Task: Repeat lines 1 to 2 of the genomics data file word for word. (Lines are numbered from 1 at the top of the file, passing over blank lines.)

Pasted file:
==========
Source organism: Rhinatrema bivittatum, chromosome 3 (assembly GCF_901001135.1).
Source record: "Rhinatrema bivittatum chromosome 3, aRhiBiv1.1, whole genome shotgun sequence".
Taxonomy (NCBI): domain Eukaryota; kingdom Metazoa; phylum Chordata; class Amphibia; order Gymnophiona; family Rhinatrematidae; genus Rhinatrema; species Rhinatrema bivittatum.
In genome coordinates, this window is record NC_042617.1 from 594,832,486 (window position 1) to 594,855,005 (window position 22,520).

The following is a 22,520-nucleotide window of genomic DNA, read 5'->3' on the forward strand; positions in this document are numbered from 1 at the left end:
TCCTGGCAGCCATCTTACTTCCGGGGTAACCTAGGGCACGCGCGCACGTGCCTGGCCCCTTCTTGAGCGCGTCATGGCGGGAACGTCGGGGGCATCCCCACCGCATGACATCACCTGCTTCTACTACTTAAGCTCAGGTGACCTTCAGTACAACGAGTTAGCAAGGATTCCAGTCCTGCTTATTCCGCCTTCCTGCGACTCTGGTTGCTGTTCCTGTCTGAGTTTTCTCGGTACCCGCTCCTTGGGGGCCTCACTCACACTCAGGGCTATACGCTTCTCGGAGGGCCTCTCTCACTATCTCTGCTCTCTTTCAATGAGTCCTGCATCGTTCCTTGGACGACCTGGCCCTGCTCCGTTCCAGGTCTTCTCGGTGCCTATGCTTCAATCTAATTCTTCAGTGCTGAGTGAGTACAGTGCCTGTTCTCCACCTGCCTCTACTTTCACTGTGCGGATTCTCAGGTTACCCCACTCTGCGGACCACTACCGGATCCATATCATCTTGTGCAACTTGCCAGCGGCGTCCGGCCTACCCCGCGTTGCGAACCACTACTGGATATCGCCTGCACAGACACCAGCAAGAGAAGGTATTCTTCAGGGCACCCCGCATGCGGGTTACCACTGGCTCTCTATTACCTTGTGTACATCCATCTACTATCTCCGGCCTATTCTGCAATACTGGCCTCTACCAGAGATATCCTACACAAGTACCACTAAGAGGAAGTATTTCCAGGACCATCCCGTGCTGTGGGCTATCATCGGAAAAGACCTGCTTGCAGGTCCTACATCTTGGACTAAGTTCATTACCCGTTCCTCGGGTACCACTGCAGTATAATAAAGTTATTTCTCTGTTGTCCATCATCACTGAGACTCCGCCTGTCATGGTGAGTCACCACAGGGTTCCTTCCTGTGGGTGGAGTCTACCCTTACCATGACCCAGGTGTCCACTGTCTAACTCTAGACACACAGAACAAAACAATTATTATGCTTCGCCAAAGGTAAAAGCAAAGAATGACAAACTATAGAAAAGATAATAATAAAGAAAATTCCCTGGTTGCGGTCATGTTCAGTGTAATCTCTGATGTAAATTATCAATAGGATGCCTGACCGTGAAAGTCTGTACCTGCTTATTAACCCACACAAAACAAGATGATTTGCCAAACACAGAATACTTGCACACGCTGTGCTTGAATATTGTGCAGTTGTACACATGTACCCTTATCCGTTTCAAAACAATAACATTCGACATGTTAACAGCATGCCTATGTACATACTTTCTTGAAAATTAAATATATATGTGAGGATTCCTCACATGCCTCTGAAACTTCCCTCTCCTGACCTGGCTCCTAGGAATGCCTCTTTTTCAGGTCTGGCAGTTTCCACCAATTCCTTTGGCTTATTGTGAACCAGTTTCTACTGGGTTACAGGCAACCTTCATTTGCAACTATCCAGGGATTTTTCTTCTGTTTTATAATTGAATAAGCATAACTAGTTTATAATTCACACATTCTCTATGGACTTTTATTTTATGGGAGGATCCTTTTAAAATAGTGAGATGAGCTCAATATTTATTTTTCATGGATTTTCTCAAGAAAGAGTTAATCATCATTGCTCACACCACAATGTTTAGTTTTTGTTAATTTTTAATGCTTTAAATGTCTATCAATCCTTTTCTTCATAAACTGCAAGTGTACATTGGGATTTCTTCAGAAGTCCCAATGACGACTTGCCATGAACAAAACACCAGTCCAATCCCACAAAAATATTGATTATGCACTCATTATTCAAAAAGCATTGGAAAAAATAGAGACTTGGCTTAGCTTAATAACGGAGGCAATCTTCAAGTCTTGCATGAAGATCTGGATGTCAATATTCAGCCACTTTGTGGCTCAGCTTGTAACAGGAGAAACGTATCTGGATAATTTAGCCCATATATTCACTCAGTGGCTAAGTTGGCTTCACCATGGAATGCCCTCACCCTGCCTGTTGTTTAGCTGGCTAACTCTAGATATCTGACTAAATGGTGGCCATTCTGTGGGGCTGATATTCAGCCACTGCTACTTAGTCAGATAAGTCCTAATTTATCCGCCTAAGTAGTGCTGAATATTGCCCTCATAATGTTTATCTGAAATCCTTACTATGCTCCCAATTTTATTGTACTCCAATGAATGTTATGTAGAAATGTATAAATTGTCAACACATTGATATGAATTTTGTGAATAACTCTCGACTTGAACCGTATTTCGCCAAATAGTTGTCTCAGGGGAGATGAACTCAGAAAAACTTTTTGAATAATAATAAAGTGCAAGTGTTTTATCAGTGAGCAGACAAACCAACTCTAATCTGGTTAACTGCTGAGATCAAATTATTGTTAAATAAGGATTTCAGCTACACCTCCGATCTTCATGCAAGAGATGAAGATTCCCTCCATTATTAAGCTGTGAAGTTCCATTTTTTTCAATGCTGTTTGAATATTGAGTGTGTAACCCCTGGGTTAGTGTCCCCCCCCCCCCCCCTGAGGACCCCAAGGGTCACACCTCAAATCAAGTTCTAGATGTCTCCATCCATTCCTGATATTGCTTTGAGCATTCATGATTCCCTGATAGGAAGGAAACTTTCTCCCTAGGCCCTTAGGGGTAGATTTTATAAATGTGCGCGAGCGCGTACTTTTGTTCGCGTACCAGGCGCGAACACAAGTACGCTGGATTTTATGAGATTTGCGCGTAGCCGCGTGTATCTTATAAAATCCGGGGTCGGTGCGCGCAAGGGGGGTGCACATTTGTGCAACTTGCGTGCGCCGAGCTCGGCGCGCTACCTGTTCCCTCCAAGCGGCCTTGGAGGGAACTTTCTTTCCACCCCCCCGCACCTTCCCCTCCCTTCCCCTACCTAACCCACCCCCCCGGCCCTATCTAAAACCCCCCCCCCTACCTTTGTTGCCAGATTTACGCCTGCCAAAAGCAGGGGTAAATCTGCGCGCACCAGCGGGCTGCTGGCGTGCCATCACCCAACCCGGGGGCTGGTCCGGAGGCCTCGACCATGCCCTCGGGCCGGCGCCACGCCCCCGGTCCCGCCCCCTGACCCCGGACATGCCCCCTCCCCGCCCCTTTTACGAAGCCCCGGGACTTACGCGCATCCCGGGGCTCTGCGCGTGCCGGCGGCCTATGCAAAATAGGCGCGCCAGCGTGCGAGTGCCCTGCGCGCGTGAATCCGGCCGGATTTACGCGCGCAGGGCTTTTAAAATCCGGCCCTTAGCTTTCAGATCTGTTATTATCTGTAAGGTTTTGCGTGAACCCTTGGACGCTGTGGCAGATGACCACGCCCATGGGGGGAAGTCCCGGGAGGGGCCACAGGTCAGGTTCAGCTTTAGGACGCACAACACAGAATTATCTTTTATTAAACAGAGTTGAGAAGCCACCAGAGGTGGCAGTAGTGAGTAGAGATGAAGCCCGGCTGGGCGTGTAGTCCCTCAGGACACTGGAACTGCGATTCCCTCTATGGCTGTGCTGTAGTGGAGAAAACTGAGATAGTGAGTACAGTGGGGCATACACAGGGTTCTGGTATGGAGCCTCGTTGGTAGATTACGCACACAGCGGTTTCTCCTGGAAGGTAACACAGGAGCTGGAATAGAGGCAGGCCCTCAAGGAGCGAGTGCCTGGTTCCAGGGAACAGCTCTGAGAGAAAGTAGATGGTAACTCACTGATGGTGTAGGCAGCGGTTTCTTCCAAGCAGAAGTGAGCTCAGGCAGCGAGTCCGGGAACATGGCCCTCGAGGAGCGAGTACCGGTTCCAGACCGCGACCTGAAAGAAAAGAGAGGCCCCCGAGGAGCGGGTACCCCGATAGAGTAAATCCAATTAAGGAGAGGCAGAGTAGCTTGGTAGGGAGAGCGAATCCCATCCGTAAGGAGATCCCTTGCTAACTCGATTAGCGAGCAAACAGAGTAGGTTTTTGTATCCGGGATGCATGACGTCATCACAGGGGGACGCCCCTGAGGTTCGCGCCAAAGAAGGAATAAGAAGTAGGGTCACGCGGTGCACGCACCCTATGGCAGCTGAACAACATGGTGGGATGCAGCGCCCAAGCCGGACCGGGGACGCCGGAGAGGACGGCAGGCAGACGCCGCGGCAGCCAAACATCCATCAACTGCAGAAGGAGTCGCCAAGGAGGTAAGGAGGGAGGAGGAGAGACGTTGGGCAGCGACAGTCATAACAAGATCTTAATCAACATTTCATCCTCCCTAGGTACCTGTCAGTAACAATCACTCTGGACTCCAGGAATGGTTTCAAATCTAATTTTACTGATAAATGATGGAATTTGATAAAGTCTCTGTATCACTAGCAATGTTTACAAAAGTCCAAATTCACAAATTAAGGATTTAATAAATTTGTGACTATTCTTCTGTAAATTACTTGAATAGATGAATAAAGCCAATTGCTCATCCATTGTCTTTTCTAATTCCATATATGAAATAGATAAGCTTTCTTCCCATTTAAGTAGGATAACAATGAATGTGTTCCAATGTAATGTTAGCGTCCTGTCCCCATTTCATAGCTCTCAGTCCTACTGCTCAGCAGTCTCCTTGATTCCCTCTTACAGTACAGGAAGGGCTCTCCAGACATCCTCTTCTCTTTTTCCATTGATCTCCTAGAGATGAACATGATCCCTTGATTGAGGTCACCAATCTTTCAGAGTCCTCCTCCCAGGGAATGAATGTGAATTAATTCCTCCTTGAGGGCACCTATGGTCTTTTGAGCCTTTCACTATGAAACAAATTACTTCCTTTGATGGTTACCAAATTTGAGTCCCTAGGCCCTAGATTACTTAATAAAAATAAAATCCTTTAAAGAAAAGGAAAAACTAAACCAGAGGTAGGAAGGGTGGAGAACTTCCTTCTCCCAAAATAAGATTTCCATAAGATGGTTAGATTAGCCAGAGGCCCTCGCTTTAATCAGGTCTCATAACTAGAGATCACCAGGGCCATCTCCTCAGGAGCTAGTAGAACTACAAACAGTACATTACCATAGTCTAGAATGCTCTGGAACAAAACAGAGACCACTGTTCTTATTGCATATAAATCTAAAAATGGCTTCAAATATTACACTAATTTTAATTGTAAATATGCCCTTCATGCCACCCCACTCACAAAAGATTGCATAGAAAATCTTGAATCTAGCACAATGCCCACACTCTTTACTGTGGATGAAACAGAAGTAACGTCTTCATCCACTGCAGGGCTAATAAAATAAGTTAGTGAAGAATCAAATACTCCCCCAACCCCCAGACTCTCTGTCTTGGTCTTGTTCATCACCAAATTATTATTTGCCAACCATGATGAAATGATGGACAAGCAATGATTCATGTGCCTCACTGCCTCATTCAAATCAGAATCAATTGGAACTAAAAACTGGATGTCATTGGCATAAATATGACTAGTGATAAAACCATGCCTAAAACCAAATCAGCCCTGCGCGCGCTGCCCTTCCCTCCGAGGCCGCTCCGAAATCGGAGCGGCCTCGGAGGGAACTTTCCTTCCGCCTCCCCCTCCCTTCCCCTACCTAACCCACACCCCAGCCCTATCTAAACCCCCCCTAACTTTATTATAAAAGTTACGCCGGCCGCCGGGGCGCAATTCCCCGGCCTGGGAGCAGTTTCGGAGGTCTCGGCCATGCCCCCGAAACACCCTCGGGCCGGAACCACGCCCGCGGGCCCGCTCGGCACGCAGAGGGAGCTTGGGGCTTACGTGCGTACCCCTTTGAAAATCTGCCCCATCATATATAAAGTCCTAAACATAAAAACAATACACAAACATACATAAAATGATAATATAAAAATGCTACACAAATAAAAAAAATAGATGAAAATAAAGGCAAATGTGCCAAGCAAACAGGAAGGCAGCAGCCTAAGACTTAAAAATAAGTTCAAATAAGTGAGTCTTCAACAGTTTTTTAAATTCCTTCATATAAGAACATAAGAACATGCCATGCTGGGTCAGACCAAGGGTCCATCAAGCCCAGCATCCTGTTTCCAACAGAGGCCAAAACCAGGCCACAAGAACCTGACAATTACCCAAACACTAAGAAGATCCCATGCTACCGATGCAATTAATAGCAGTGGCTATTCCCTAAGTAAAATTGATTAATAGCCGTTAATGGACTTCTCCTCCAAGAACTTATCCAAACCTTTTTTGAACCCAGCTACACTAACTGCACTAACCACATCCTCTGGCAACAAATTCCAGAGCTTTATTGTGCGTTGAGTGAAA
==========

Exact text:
Source organism: Rhinatrema bivittatum, chromosome 3 (assembly GCF_901001135.1).
Source record: "Rhinatrema bivittatum chromosome 3, aRhiBiv1.1, whole genome shotgun sequence".